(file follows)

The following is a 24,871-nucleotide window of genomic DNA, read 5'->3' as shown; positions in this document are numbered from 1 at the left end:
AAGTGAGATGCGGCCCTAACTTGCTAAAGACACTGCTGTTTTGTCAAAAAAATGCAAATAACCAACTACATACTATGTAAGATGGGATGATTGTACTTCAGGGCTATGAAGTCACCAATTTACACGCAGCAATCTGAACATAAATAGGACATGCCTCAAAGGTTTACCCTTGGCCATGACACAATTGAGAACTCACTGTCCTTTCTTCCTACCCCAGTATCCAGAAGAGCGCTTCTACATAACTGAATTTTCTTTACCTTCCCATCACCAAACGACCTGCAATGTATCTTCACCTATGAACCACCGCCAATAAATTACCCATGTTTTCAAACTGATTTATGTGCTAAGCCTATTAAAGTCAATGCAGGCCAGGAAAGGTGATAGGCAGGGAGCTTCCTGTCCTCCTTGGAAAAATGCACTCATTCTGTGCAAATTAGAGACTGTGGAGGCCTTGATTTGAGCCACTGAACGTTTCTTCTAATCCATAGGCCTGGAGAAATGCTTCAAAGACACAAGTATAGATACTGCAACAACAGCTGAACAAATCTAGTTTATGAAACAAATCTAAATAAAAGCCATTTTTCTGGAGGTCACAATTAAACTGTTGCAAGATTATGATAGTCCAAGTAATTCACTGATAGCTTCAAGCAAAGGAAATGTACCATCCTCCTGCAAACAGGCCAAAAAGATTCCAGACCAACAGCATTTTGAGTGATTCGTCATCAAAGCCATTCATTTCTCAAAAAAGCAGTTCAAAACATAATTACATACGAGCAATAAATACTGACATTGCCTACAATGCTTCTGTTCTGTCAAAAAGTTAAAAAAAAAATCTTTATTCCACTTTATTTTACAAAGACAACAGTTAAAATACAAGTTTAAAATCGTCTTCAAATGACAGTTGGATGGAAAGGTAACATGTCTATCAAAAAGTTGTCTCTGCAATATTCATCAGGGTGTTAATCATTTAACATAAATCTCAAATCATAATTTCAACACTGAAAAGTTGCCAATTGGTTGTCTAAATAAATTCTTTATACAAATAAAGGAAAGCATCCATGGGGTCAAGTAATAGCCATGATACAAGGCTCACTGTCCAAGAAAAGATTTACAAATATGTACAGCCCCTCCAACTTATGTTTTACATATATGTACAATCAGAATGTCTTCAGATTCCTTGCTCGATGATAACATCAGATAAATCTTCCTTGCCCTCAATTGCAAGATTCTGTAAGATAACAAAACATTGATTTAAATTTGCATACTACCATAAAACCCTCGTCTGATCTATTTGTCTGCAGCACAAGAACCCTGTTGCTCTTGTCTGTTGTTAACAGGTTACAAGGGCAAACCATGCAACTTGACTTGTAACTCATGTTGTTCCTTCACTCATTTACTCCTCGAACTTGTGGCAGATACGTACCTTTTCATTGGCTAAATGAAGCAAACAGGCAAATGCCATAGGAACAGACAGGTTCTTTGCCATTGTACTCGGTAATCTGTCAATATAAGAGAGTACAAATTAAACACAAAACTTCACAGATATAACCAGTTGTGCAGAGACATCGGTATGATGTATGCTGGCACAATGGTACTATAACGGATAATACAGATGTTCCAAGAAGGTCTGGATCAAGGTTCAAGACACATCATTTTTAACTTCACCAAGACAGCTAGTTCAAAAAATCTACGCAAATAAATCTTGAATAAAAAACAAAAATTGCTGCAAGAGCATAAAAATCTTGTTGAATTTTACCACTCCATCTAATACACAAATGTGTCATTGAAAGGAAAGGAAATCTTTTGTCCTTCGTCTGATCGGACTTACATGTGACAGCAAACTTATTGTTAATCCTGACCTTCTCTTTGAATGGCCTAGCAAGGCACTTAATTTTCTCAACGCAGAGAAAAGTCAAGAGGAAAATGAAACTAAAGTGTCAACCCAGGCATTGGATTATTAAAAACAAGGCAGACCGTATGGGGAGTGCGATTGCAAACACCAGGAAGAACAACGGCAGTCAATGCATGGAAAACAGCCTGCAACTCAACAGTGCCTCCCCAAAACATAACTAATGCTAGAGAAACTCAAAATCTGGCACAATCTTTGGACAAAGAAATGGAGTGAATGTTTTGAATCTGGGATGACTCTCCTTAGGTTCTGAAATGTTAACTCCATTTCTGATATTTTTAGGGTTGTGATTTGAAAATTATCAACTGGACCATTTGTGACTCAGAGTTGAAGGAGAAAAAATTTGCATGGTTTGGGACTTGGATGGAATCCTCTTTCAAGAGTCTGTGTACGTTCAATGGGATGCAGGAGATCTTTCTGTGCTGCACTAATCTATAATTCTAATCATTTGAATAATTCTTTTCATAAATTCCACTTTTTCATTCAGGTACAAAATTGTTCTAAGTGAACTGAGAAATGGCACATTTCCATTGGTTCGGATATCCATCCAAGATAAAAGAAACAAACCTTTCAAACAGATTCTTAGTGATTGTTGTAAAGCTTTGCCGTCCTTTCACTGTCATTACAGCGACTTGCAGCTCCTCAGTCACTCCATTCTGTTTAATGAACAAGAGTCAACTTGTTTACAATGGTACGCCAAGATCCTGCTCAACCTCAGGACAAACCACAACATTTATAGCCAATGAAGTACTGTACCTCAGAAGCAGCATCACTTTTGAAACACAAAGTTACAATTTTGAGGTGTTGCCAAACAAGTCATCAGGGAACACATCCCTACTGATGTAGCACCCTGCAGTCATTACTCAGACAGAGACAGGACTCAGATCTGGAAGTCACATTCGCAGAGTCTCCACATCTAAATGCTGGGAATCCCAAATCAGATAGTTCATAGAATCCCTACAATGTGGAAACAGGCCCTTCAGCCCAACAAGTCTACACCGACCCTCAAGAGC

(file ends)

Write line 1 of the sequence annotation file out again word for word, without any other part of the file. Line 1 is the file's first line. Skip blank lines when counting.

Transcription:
The following is a 24,871-nucleotide window of genomic DNA, read 5'->3' as shown; positions in this document are numbered from 1 at the left end: